People volunteer at Winterbourne for all sorts of reasons: some for the experience and new skills, while others come to share their knowledge and meet new people. But for our shop and garden volunteer, Ann Kelly, volunteering is all about spending time at the place that inspires her. This is her story.
The door opens and in comes a couple of visitors, slightly flushed from the cool spring weather. “How lovely and warm it is in here” they say. I smile, and they say how lovely the gardens are looking. “Well done to Dan and his great team”, I usually remark.
No matter what the time of year, there is always something to catch the eye and comment upon: snowdrops and crocus, followed by daffodils, tulips, wallflowers and then the rhododendrons and famous wisteria. There are also the wonderful autumn colours, notably the Cornus kousa by the Japanese Tea house, that lead into the walled garden where the seed heads from the herbaceous plants give structure and a wildlife habitat for the winter. But there are also so many wintering flower delights, including witch hazel, viburnum and the striking white bark of the silver birch in the White Garden. I can go on and often do.
This is one reason why I volunteer in the shop: to chat to our lovely visitors about everything Winterbourne has to offer. Yes, the shop needs to be dusted, the stock to be topped up and straightened, and price labels added, but that is no problem. It is nice to be busy.
In 2019, I saw the RHS qualifications advertised at Winterbourne. I have always liked gardening and have been lucky enough to have lived in houses with some degree of garden and was given a tiny strip of garden to do what I liked with when I was about eight. Sadly, it ran along the edge of the greenhouse and a path to the lawn. It was dry and hot with poor soil so not much grew, but I could be outside and use my trowel and think I was helping.
Dad grew some veg and, being keen on cricket, liked a neat lawn. Mum looked after some roses. It all rubbed off on me and I turned my own first garden from a fairly neglected patch to something half decent, sharing ideas with neighbours who still remain good friends. Although we now live in different places, we still talk plants. My husband smiled and brought me a cuppa as I would happily, as he put it, “sit in the mud, stuffing dead looking twigs into the soil all winter and the following year it all grew and flowered”. So, gardening can be pretty good, even if you only know a little.
Now it was time to understand how it worked and expand my horticultural knowledge. I applied and was successful in getting a placement on the RHS Practical Gardening course. This was great, and I learnt the professional ways to cultivate the garden, being able to have a go at digging a new plot, sowing seeds, taking cuttings, pruning bushes, all in the extensive training garden area at Winterbourne. (Very occasionally, Head Gardener, Dan allowed us into the main garden, provided we were under the watchful eye of our RHS tutor, Helen).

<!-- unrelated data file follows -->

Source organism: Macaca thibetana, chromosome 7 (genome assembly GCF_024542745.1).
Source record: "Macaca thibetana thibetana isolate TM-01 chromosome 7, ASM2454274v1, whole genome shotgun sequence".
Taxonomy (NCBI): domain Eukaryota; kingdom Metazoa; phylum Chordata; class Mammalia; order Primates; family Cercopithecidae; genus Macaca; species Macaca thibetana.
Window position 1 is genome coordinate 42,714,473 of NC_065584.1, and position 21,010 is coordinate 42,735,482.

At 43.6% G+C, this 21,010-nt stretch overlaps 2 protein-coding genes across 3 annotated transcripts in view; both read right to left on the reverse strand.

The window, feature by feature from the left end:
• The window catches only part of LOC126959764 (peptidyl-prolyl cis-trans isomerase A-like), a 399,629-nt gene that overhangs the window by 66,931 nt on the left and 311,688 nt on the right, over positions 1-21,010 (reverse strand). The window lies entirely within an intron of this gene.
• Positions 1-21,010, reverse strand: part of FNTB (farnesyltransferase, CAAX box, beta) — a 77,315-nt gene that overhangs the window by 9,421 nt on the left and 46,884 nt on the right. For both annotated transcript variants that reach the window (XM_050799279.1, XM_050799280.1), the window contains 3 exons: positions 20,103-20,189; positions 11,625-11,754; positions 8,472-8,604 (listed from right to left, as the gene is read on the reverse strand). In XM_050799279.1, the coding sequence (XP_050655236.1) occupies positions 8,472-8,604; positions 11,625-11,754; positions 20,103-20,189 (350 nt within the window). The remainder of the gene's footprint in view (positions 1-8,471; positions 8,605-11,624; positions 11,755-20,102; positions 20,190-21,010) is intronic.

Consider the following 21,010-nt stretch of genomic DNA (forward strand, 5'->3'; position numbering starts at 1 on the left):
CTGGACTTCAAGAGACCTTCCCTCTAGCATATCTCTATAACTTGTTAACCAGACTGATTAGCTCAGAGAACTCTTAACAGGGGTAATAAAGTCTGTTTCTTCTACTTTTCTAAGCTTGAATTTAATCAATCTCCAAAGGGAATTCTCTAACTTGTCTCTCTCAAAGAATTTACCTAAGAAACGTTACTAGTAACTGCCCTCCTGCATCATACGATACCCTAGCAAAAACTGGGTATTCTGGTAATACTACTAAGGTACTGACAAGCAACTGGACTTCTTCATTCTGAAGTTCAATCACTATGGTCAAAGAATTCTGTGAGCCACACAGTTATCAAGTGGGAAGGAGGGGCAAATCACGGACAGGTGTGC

Everyone loved the course and good friendships were made. Last September, I decided to sign up for the theory-based course, covering choice and establishment of plants. This time our tutor was Darren, (the BBC WM’s ‘Laughing Gardener’) and it has been good fun learning and laughing. For anyone thinking of taking an RHS courses, (newly aligned this coming year to better meet industry needs), there is plenty to learn, practice, and research for assignments. There are also seemingly hundreds of Latin names to learn for those plants, but at least many are actually growing around the garden: it is easier to learn from live specimens. Studying plant types makes you look at them afresh and really appreciate their beauty and purpose.
Whilst my knowledge is sadly lacking compared with Winterbourne’s gardeners – especially Abbi who has an amazing knowledge of plant names – I can now discuss with our visitors the flowering Galanthus nivalis, Hamamelis x intermedia, catkins on the Garrya elliptica, and peeling bark of the Prunus serrula if need be. I often learn lots from them too, as many of our visitors are very knowledgeable in this area.
This year a call went out for more garden volunteers, and I decided I needed to put my learning into practice and was lucky enough to be accepted. (After all, you can’t be in a cosy warm shop all the time!) It is lovely weeding, listening to birds sing, the children playing, and learning even more about horticulture from the other volunteers.
I have been trusted to tidy up the Agapanthus campanulata and a ‘Queen Mum’ from the greenhouses, pot up Osteospermum ‘Summer Spell Orange’ and prick out Cosmos bipinnatus ‘Purity’. With some RHS qualifications as well, I am sure I could gain a gardening position somewhere if I tried hard enough – indeed several fellow students are already doing just that, and some have started their own businesses. Thank you to all who make Winterbourne such a special place to visit, volunteer and study at.
I urge everyone to come and enjoy the atmosphere; there is always something new to see: the house and ever-improving exhibits, the constantly evolving garden, formal RHS qualifications to be studied (or just informal masterclasses if you don’t wish to commit to anything too long and involved.) And you can take it all in with a nice cuppa and piece of cake on the sunny terrace under the wisteria. Don’t forget to pop into the shop, say hello and maybe buy something to remind you of your visit too.